The increase in earthquakes has been linked to underground disposal of wastewater from oil and natural gas production. Hydraulic fracturing, also known as fracking, is a process of injecting wastewater at high pressure into the Earth to force open existing fissures enabling workers to extract gas or oil. It enables producers to more efficiently and economically increase oil and natural gas production.
Oil and natural gas rich
No injuries were reported, and no buildings were toppled. But the sizable earthquake should be another signal for people to reduce their fossil fuel consumption.
Burning fossil fuels such as coal, gas and oil produces energy needed to power industries, homes and transportation. But it also produces greenhouse gases, which blanket the Earth preventing heat from escaping.
Global warming is causing the average temperature of the atmosphere to increase, melting polar ice, causing sea levels to rise and swamping coastal areas. Parts of the planet affected by droughts are increasing and with them more wildfires.
Storms also are more violent, causing more property damage, injuries and loss of life. Scientists with the
"Up to now, the oceans have shielded us from the worst impacts of climate change by absorbing most of the heat caused by rising greenhouse gas emissions, and capturing around a quarter of the carbon dioxide released," the report titled "In Hot Water" said. "The resulting ocean warming and acidification have added to other pressures on marine life, such as pollution and over-fishing, and the populations of many species are shrinking or shifting in response."
The comprehensive study found that the vast oceans on the planet since the 1970s had absorbed 93 percent of the heat from climate change, pulling down the heat that otherwise would have been felt on land. But in the process, it has changed the ecosystem of the oceans and the life it sustains.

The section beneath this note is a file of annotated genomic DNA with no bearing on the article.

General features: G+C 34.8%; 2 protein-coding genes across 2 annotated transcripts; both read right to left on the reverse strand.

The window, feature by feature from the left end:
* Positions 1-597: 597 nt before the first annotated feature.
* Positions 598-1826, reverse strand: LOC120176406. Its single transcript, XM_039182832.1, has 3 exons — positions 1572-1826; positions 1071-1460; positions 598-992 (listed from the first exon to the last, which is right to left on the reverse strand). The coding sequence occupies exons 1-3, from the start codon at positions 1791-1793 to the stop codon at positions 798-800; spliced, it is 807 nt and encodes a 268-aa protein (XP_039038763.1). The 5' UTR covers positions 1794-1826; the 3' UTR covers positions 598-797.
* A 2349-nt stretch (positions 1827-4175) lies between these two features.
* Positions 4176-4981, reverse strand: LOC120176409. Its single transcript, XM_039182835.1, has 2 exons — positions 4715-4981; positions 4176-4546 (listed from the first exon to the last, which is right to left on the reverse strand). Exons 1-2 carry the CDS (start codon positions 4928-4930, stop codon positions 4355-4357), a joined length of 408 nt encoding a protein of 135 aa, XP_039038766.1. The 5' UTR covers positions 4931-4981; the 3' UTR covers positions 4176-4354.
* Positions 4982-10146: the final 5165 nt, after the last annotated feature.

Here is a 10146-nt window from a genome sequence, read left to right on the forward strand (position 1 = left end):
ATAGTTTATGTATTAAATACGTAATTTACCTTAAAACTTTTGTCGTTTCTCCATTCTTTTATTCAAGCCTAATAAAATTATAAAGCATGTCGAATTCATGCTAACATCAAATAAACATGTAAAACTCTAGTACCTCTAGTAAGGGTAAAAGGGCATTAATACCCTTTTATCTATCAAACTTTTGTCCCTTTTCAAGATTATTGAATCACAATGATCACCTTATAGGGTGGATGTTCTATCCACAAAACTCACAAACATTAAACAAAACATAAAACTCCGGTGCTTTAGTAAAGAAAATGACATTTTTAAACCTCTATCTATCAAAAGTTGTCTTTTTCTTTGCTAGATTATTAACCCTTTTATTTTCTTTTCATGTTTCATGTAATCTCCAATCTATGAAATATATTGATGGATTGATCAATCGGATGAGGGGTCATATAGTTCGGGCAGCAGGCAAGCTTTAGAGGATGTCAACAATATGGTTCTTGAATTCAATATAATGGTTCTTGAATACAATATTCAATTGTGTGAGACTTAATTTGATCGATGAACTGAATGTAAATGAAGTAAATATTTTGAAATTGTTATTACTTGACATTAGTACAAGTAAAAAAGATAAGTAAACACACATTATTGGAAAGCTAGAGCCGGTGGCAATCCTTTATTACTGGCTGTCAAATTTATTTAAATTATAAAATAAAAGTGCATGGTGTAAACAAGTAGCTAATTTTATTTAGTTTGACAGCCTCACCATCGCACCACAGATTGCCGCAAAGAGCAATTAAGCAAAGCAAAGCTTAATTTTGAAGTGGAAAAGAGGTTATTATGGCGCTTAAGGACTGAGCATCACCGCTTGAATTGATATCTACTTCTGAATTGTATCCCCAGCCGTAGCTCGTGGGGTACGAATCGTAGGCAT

Corral bleaching has increased threefold, and kelp forests in some areas have been wiped out. "Some fish are moving tens to hundreds of kilometers per decade," the report said.
Life in the sea is quickly shifting to cooler environments. "Ocean-based fisheries, tourism, aquaculture, coastal risk management and food security are all threatened by ocean warming combined with over-fishing and population growth," the report said. That directly affects people's ability to survive.
The warming of the waters also is increasing the production of pathogens worldwide, which also threatens humans.
This report, the earthquakes linked to fracking and the mounting evidence of climate change's devastating effects should spur more action by nations of the world to reduce their carbon footprint and shift to renewable energy sources before the world reaches the point of no return -- if it already isn't too late.
(c)2016 The Kansas City Star (Kansas City, Mo.)
Visit The Kansas City Star (Kansas City, Mo.) at www.kansascity.com
Distributed by Tribune Content Agency, LLC.